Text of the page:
In his first appearance at Pimlico Race Course since the industry's beloved horse, Barbaro, broke down in the first furlong of the Preakness and was hauled away in an ambulance, trainer Michael Matz was able to smile.
New memories were made yesterday in the name of an old favorite, as Chelokee, another promising young horse trained by Matz, came from behind and fittingly became the winner of the first Barbaro Stakes, formerly the Sir Barton Stakes.
As Matz made his way through a throng of television cameras and photographers waiting to capture his reaction in the winner's circle, Barbaro owner Gretchen Jackson grabbed him by the elbow and gave him a gentle squeeze on the arm.
"It was pretty big for me," Matz said. "To have a horse like Barbaro and what he gave to everybody ... yeah, it means a lot."
In December, while Barbaro was still recuperating from a broken leg, officials at the Maryland Jockey Club decided to rename the $100,000 race after Barbaro, the 2006 Kentucky Derby winner who endured multiple surgeries, severe laminitis and died Jan. 29. Sir Barton was the first horse to win the Triple Crown.
"We thought, in light of what Barbaro meant to everybody as evidenced by everything that went on, we thought it made a lot of sense to name a race for him and to do it on Preakness Day, which was the day of his last race," said Lou Raffetto, president and chief operating officer of the Maryland Jockey Club. "We just thought it would be fitting. ... Little did I know that Michael Matz would have a horse to run in it and win."
Chelokee, a dark bay son of Cherokee Run, carried jockey Ramon Dominguez to a 4 3/4 -length victory in 1 minute, 43.44 seconds. It was the 3-year-old's first race since he placed third in the Florida Derby on March 31, and the horse had to overcome jockey Calvin Borel, who rode Stonehouse to an early lead.
"He got a perfect trip," Dominguez said of Chelokee. "He lost focus a little bit on the turn, so I had to get after him a little bit to get his attention. But he ran a really nice race."
Before the race began, members of the U.S. Air Force Academy parachuted onto the infield, and the last jumper carried a flag with the colors Barbaro wore. The flag, which read "Barbaro ... A nation's horse," was presented to owners Gretchen and Roy Jackson after the race.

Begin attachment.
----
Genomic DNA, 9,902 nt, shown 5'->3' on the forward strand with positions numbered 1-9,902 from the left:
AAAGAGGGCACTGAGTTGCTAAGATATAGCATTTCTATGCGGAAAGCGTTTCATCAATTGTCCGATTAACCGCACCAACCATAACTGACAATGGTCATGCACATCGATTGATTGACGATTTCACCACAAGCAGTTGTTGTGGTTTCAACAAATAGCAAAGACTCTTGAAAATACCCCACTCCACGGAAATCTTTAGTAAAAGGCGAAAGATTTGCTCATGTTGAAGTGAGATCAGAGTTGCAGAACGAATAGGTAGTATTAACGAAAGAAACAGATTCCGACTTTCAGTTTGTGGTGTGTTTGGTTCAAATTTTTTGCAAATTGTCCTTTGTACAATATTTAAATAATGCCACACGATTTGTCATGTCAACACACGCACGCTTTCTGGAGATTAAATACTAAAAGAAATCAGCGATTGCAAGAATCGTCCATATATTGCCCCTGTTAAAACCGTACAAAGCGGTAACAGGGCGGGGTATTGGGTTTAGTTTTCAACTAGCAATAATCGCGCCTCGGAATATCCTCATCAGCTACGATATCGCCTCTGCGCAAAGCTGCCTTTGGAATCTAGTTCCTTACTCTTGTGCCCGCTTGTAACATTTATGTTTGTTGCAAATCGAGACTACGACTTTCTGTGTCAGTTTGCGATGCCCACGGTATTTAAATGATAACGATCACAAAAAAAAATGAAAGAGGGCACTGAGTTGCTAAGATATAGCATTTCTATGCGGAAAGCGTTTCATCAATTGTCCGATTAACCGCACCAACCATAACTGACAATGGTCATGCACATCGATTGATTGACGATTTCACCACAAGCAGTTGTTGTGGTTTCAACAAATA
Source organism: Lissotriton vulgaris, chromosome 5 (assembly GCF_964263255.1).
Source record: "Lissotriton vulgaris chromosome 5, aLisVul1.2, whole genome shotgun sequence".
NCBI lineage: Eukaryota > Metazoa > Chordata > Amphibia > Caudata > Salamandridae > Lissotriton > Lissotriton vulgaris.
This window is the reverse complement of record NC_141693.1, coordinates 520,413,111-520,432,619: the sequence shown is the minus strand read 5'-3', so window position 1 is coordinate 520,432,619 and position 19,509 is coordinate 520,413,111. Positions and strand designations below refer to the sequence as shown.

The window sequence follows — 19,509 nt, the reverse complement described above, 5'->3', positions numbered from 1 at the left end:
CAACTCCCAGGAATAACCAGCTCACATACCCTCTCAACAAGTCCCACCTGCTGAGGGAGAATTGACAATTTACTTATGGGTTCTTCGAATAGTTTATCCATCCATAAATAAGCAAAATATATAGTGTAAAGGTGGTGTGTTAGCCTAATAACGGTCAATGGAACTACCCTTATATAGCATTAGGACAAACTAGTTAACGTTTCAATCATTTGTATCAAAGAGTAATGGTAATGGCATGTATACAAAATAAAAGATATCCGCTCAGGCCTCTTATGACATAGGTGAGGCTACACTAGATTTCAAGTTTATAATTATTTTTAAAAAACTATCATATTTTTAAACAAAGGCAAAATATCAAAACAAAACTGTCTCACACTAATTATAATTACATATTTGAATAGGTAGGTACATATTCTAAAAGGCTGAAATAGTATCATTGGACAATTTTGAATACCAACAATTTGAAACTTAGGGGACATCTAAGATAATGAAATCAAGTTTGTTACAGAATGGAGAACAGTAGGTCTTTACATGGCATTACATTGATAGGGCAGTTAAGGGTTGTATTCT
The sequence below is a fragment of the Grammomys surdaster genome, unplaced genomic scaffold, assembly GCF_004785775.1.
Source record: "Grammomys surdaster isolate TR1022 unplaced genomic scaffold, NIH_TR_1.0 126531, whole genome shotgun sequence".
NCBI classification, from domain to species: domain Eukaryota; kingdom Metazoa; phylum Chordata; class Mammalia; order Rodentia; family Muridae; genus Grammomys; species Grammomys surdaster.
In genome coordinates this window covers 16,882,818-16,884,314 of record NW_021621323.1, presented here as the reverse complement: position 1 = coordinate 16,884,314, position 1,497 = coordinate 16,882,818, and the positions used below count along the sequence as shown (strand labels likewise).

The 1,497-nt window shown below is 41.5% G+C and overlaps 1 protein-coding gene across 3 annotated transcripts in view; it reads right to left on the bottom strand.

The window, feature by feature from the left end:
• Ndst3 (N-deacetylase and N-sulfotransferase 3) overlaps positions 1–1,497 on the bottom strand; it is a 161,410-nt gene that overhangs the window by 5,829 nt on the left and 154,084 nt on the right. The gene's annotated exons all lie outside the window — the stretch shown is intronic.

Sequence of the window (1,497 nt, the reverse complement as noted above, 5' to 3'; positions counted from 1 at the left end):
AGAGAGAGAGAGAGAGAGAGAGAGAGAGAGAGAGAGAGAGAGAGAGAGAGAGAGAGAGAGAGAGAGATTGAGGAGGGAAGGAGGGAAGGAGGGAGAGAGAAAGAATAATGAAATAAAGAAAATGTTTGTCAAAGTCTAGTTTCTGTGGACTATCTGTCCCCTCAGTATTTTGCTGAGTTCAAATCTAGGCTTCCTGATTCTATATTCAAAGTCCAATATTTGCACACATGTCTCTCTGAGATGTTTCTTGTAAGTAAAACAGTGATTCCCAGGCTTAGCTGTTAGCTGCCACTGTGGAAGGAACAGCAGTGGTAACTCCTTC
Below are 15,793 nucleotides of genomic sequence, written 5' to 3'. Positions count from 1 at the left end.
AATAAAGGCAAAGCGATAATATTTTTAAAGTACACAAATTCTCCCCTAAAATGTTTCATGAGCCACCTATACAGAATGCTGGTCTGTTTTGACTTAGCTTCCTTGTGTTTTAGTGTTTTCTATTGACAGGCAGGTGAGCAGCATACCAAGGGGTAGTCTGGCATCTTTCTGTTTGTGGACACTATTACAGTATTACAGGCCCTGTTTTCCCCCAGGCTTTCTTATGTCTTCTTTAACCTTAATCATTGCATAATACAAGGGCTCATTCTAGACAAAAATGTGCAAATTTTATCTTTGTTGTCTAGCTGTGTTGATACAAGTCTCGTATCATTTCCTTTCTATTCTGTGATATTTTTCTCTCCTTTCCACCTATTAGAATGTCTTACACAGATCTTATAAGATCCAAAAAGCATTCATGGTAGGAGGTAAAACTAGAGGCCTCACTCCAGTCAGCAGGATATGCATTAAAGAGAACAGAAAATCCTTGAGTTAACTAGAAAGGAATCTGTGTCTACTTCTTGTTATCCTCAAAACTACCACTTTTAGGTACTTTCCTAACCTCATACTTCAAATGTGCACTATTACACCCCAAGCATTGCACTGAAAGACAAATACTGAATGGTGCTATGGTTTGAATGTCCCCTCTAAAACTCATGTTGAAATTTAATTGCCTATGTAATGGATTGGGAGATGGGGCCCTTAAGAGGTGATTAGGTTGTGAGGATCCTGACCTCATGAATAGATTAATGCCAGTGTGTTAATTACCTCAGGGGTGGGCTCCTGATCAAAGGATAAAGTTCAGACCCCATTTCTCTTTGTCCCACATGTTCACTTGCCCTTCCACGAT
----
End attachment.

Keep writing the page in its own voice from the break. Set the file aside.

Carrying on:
"I wasn't as sad as a lot of people thought I might be," Gretchen Jackson said. "I've moved on from that spot. I tell myself I have to remember Barbaro as a great big, strong racehorse, and what happened here happened last year. We've moved on from that place."
Edgar Prado, the jockey who rode Barbaro, said that to race his best in yesterday's Preakness, the memory of Barbaro had to "stay in the jockeys' room."
"It's hard to come back to the place where the horse I love the most got hurt ... but I think it's time to move on and put this thing behind," said Prado, who finished fourth in the Preakness on C P West. "I come here to ride, and if I'm going to do the best and perform the best, I have to think about what I'm going to do on the track and not think about Barbaro and what happened a year ago."
Not everyone has been able to let go.
Joanne Kraft of Baltimore watched from her box seat in the sixth row last year, not far from where Barbaro collapsed. She said she still can't talk about the horse without tears welling in her eyes.
Kraft, who wore a blue "Riding with Barbaro" bracelet to support laminitis research, made a small sign that read "Barbaro" in blue and green letters. She drew wings coming from each side of the name.
"I wanted the Matzes to see there were people here who still care and remember, and always will," she said.
Alex Brown of Fair Hill came to know Barbaro because the horse was trained in the barn next to his. He started the Fans of Barbaro club, which he estimated to be about "3,000 strong now."
"Last year's event was just devastating," said Brown, who runs the Web site timwoolley racing.com. "So from that standpoint, it's tough, but I'm also of the notion that we should celebrate Barbaro, celebrate his legacy, and Pimlico has given us the opportunity to celebrate Barbaro by naming the race the Barbaro Stakes."
Brown got the first memorabilia from the inaugural race - Dominguez's goggles. Both Dominguez and Matz signed them so they can be auctioned on the Web site to raise money for laminitis research.
"I bet I raise over $1,000 for these," Brown said, "save a couple of horses."